Friday, December 4, 2015

Rifftrax Presents "Santa and the Ice Cream Bunny" (Rifftrax, 2015; original film by R & S Film Enterprises, 1972)

by Mark Gabrish Conlan • Copyright © 2015 by Mark Gabrish Conlan • All rights reserved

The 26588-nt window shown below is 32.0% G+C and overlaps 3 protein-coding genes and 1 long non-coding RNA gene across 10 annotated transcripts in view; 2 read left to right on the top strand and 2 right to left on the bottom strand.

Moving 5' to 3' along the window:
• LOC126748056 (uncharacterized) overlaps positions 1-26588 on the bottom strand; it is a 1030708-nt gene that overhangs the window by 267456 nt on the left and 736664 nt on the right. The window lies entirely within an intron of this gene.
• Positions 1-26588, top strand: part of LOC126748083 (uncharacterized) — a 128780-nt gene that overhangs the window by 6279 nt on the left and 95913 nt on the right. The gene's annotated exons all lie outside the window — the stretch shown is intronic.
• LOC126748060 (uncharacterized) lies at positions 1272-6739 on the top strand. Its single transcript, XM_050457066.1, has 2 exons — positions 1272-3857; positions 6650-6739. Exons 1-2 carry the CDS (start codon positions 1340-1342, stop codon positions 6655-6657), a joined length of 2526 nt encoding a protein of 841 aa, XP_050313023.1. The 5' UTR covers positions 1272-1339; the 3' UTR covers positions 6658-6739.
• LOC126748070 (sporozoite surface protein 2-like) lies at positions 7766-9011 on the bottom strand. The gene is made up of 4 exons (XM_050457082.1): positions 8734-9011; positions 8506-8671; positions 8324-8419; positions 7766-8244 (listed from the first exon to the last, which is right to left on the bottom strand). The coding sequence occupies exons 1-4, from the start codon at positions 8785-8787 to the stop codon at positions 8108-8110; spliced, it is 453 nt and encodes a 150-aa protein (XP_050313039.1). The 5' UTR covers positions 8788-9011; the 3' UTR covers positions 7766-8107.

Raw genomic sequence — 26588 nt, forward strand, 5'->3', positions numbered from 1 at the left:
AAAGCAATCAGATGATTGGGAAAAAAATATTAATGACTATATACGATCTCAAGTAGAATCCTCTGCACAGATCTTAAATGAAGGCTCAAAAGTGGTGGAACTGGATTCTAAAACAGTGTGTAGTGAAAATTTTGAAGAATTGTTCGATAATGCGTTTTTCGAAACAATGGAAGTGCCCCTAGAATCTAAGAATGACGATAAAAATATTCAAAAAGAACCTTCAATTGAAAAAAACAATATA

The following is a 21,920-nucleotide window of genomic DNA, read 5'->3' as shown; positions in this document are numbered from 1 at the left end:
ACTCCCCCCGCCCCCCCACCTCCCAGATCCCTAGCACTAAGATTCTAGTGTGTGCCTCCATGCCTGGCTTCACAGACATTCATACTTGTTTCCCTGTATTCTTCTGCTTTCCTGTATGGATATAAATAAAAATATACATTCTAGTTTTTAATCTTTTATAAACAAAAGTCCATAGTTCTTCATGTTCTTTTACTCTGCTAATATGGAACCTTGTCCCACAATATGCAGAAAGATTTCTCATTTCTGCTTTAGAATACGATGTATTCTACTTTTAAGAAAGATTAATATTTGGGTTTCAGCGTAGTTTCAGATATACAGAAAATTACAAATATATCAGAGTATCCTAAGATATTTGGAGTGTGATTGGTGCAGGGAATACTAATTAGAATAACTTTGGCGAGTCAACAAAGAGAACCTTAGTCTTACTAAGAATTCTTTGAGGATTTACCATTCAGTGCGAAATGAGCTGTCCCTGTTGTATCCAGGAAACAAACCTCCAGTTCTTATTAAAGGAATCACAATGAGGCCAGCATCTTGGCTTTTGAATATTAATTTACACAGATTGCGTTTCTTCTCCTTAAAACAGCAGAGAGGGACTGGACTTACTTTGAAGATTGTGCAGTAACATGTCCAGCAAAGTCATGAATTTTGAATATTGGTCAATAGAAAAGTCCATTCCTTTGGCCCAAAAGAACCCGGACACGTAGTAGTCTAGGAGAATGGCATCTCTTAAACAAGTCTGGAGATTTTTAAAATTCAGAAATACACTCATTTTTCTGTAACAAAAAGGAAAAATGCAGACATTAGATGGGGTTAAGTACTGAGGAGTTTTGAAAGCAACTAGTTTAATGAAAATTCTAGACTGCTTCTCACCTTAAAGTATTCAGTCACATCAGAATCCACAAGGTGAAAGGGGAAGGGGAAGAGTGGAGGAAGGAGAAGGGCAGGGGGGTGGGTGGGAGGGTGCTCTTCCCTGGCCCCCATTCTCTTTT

The movie we went to was a Rifftrax presentation of a thoroughly terrible movie called Santa and the Ice Cream Bunny, made in 1972 as a promotion for a pathetically inept theme park in Dania, Florida called Pirate’s World that attempted to duplicate the success of Walt Disney World and — predictably, if the rest of the place was as dull as what we see in this movie — went out of business in 1975. Rifftrax is a project of the final cast of Mystery Science Theatre 3000 — Mike Nelson, Kevin “Tom Servo” Murphy and Bill “Crow” Corbett — and though Murphy and Corbett no longer play their robot personae the concept is still basically the same: the three make jokes while a thoroughly rotten movie is playing. And not just dumb jokes, either; one of their lines last night referenced John Cage and their dialogue is a marvelous mash-up of high, low and middlebrow culture along with general snideness. It occurred to me that Charles and I were having a date night that was nostalgic for the early days of our relationship — we’d eaten at a restaurant we’d frequented when we were just starting out as a couple and now we were enjoying a new project from the crew of Mystery Science Theatre 3000, which had been in the latter stages of its original run when we first got together. To fill out Santa and the Ice Cream Bunny the Rifftrax crew dug up three Christmas-themed shorts and riffed on them. One was Santa Claus Story (1945), a weird farrago of The Night Before Christmas, the “Yes, Virginia, there is a Santa Claus” article and documentary footage of monkeys fighting over a pretzel (I’m not making this up, you know!). The actor playing Santa was a repulsive presence with a beard whose webbing was all too visible, but at least he was better than the Santas we saw in the other movies, and it probably helped that Santa Claus Story was in black-and-white so we didn’t have to see his bright red costume in Runnycolor. Then they showed Custard the Dragon, a 1965 short so obscure doesn’t even have a page for it; it’s based on a 1936 poem by Ogden Nash that might have been a perfectly nice piece of whimsy on the page (the Rifftrax crew invidiously compared Nash to Dr. Seuss but I’ve always liked him — I was especially fond of a poem he wrote comparing a romance to various fruits and vegetables even though the only line from it I remember is, “If we cantaloupe, lettuce marry”) but looked absolutely absurd with children in ill-fitting and really tacky trick-or-treat costumes enacting it on screen.